Dr. Tom Cargill Presentation to Reno Hayek Group, April 9, 2019
“Eugenics – The mostly unknown and untold story of scientific racism”
Dr. Cargill’s pre-program summary: The word “eugenics” means “well born” and was developed by combining two Greek words (“eu” for well and genics” for born). The term was coined to describe racism backed by science, the idea that there are scientific reasons to classify people as “fit” versus “unfit.” Most people would not be surprised to learn that Nazi Germany recognized eugenics and used it as a foundation for its treatment of Jews and other “unfit” categories of persons. However, most people would be surprised to learn that in developing their brand of eugenics, the Nazis used American eugenics “scholars” as their role models. And most people would not know that eugenics was a prominent element of the American Progressive Movement of the early 20th Century.
Notes from Dr. Cargill’s talk (by Ron Knecht):
Eugenics was part of a dark and troubling period in US history – a period not accurately reflected in standard accounts and teaching today of that history. The “scientific” racism of eugenics was part of the American Progressive ideology that flowered in the second half of the 19th Century through the 1930s. This doctrine classified persons as “fit” or “unfit” based on traits assumed to be hereditary, including race, mental and physical characteristics, and country of origin. That these traits were assumed to be genetic meant they were hereditary and thus immutable and not subject to alteration via environment, nurture or other conditioning methods.
The dogma gained wide acceptance, even being reflected in some decisions of the Supreme Court of The United States – as in the statement, “Three generations of imbeciles are enough.” That declaration was made by Chief Justice Oliver Wendell Holmes in the case of Buck v. Bell, a 1927 decision upholding a Virginia law that authorized the state to surgically sterilize certain “mental defectives” without their consent. Eugenics doctrine had a broad reach from justifying slavery to the alleged superiority of Nordic peoples (“Aryan” races) to other races. In practice it was fostered in the US by the mushrooming of the administrative state during the progressive period, and it also provided some ostensible intellectual foundation for that mushrooming.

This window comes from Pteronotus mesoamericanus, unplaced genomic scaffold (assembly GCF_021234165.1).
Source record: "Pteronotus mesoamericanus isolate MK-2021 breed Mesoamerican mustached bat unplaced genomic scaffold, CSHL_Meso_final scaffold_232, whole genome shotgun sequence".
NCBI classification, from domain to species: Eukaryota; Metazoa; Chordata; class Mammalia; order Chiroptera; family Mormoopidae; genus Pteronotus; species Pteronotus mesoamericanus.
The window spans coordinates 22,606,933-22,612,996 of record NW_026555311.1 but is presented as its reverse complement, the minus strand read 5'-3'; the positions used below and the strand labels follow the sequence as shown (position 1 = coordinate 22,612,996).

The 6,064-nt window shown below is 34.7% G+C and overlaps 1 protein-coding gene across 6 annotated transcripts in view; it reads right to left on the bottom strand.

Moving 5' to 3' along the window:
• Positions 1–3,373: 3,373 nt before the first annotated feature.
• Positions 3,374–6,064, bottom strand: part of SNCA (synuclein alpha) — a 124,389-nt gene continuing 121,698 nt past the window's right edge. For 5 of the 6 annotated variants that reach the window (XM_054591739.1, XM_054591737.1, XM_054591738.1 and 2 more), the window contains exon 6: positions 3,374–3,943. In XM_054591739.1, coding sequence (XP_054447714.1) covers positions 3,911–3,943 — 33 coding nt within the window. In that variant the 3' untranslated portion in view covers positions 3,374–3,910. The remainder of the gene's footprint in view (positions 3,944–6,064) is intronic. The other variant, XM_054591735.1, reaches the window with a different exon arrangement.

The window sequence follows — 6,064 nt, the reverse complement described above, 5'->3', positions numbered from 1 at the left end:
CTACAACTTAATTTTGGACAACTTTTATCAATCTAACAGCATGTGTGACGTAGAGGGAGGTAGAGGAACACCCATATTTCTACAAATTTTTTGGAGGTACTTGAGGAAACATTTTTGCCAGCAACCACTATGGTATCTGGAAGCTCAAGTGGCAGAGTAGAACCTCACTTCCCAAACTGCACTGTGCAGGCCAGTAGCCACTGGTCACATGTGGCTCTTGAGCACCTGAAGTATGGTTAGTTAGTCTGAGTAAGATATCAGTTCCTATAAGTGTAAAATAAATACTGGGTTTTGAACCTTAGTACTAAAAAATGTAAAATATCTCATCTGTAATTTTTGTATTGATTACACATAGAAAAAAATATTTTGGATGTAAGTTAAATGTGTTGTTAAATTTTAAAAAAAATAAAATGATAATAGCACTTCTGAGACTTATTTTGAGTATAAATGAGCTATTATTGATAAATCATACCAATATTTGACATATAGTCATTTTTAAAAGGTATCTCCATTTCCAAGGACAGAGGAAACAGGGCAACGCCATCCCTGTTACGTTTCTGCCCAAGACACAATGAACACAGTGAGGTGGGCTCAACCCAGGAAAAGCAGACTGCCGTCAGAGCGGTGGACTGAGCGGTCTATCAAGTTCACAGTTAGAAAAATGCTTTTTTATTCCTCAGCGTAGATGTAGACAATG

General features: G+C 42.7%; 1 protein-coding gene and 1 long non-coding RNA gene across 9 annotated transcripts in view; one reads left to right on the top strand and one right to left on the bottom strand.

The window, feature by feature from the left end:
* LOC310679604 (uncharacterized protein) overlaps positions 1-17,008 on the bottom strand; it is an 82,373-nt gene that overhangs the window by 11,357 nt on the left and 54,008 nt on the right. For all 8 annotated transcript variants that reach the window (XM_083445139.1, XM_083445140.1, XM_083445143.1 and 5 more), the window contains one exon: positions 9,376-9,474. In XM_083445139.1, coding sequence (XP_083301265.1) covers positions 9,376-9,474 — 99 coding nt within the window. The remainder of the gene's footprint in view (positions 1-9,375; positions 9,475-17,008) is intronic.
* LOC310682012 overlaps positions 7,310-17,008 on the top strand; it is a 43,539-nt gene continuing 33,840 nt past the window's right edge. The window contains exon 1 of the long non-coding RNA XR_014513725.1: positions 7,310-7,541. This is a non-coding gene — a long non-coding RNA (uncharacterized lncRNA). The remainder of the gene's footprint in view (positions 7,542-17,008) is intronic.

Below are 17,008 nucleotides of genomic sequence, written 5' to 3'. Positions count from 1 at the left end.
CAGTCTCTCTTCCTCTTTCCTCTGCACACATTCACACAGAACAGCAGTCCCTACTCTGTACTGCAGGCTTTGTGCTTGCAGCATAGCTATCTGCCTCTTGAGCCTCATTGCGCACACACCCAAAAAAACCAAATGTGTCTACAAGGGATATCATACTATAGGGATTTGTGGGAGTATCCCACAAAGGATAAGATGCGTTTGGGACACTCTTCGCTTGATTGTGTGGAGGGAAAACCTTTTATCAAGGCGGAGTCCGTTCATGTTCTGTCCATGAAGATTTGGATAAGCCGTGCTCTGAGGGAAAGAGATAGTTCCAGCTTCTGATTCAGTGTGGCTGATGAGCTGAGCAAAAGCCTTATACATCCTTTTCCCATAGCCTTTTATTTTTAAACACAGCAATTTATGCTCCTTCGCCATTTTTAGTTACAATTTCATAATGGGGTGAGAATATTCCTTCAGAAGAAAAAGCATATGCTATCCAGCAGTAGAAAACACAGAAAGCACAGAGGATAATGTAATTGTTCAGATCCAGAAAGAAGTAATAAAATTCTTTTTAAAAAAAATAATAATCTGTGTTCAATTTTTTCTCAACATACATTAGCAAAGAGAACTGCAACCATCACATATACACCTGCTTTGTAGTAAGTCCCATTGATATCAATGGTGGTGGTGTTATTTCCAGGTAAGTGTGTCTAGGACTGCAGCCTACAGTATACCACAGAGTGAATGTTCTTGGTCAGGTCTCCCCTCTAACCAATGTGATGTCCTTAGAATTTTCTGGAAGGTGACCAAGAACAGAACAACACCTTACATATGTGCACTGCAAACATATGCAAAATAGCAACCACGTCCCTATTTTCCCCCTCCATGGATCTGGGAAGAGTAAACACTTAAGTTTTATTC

As discussed in James Whitman’s recent book Hitler’s American Model, Nazism drew greatly on the developing American eugenics tradition, especially as reflected in an 1894 American book (Practical Eugenics?). The fall of the Third Reich undid eugenics. In the 1990s, a few historians and others revived interest in eugenics, and the matter became a hobby interest of Dr. Cargill’s at that time. How do US history and government texts treat it now, he asks? As an afterthought if it’s even mentioned.
Let’s put eugenics in the context of intellectual history, starting with a tradition founded by English cleric and scholar Thomas Malthus in 1798. He claimed that population growth was inherently characterized by geometric growth, while the supply of resources was limited to arithmetic growth. [RK note: Both these claims have been proven completely false since then.] Thus, he foresaw a future of increasing resource scarcity and even mass starvation, a notion that gained wide popularity by 1850. So the certainty was that the world would have excess population, and the question was: Who to cut?
Pioneered by the Englishman Sir Francis Galton (also the father of fingerprinting), eugenics almost raised racism to a virtue by proposing to benefit society by improving the population – and thus answering who to cut (i.e., the least “fit”). As the doctrine migrated to the US after the Civil War, it was used first to justify low military compensation for blacks and then to justify barriers to non-Nordic immigration. Implementation of eugenics was helped by the rise of progressivism’s administrative and interventionist government over-riding the outcomes of free markets.